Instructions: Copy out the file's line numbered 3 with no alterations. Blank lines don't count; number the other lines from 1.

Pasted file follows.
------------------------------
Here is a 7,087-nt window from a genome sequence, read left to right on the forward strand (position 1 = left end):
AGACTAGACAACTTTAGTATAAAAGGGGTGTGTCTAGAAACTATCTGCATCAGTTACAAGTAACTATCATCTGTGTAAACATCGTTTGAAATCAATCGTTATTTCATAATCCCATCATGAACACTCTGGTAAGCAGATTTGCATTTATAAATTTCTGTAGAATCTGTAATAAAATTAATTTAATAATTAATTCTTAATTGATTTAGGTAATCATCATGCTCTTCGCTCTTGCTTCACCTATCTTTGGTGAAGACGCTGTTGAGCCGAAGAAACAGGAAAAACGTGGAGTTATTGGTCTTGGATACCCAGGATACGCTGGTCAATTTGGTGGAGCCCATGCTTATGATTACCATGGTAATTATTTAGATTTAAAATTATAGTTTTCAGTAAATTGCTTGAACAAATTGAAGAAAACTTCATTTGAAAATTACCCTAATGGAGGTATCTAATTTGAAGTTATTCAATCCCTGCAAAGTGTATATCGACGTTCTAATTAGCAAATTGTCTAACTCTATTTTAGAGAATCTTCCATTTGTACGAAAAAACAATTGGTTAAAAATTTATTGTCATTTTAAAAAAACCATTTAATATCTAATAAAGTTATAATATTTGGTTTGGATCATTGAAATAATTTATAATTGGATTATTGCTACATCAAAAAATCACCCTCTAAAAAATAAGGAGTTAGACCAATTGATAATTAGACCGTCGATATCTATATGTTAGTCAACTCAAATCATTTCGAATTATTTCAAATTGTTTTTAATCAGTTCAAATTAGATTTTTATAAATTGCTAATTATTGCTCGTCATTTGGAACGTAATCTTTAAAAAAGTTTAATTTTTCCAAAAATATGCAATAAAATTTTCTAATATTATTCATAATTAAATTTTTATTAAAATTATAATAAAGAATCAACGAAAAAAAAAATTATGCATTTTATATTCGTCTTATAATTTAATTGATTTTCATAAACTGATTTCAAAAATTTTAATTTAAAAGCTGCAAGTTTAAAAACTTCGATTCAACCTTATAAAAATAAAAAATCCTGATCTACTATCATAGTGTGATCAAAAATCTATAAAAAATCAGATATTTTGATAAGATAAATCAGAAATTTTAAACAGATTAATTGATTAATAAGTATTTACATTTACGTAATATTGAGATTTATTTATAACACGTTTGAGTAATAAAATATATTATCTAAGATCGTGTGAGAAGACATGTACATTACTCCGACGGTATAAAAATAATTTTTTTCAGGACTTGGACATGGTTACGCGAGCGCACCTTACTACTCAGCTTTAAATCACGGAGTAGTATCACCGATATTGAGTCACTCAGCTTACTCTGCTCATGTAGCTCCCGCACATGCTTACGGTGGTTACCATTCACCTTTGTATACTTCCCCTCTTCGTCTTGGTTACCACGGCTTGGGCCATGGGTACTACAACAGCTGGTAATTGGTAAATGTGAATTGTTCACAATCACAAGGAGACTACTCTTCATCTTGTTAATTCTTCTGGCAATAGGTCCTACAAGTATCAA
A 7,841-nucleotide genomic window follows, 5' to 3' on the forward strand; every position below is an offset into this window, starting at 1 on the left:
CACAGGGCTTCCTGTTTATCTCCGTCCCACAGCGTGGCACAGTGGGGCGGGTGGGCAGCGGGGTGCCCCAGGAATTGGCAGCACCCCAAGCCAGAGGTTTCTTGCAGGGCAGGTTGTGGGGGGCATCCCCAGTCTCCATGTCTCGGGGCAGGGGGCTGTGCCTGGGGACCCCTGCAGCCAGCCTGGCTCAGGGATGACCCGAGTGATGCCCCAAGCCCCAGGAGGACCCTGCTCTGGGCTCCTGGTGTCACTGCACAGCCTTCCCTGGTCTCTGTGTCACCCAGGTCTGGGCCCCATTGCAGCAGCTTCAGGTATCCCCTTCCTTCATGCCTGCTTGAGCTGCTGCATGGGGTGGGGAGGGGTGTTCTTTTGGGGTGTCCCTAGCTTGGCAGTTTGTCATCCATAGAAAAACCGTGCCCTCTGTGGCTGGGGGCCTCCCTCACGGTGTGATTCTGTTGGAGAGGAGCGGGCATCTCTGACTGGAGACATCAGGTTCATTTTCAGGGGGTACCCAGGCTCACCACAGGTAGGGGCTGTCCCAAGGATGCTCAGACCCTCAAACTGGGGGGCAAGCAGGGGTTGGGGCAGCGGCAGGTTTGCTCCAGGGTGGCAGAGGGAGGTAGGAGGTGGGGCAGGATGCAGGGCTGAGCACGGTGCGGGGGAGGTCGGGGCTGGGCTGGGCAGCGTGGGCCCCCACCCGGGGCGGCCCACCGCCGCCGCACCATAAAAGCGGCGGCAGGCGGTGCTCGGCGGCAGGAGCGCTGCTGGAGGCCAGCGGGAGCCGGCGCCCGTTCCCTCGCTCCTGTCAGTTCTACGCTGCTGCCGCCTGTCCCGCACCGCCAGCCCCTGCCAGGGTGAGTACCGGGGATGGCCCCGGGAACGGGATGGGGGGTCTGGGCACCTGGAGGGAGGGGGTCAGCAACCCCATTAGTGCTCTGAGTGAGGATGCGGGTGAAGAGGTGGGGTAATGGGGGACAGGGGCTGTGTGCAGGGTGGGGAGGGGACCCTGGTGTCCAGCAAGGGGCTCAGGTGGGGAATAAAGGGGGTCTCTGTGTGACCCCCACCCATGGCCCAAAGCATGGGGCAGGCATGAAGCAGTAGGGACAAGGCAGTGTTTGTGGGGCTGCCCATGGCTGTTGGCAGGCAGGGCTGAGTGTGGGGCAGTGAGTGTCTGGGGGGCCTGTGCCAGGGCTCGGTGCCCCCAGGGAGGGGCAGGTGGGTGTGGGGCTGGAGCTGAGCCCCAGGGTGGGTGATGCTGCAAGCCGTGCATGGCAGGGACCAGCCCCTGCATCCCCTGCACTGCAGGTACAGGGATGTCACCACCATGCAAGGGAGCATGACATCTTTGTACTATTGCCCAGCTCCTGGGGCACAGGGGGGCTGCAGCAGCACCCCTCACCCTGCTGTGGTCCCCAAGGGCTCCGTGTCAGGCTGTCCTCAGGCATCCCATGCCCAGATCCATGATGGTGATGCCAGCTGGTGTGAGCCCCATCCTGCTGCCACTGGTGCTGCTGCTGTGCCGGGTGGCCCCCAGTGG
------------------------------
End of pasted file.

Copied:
A 7,841-nucleotide genomic window follows, 5' to 3' on the forward strand; every position below is an offset into this window, starting at 1 on the left: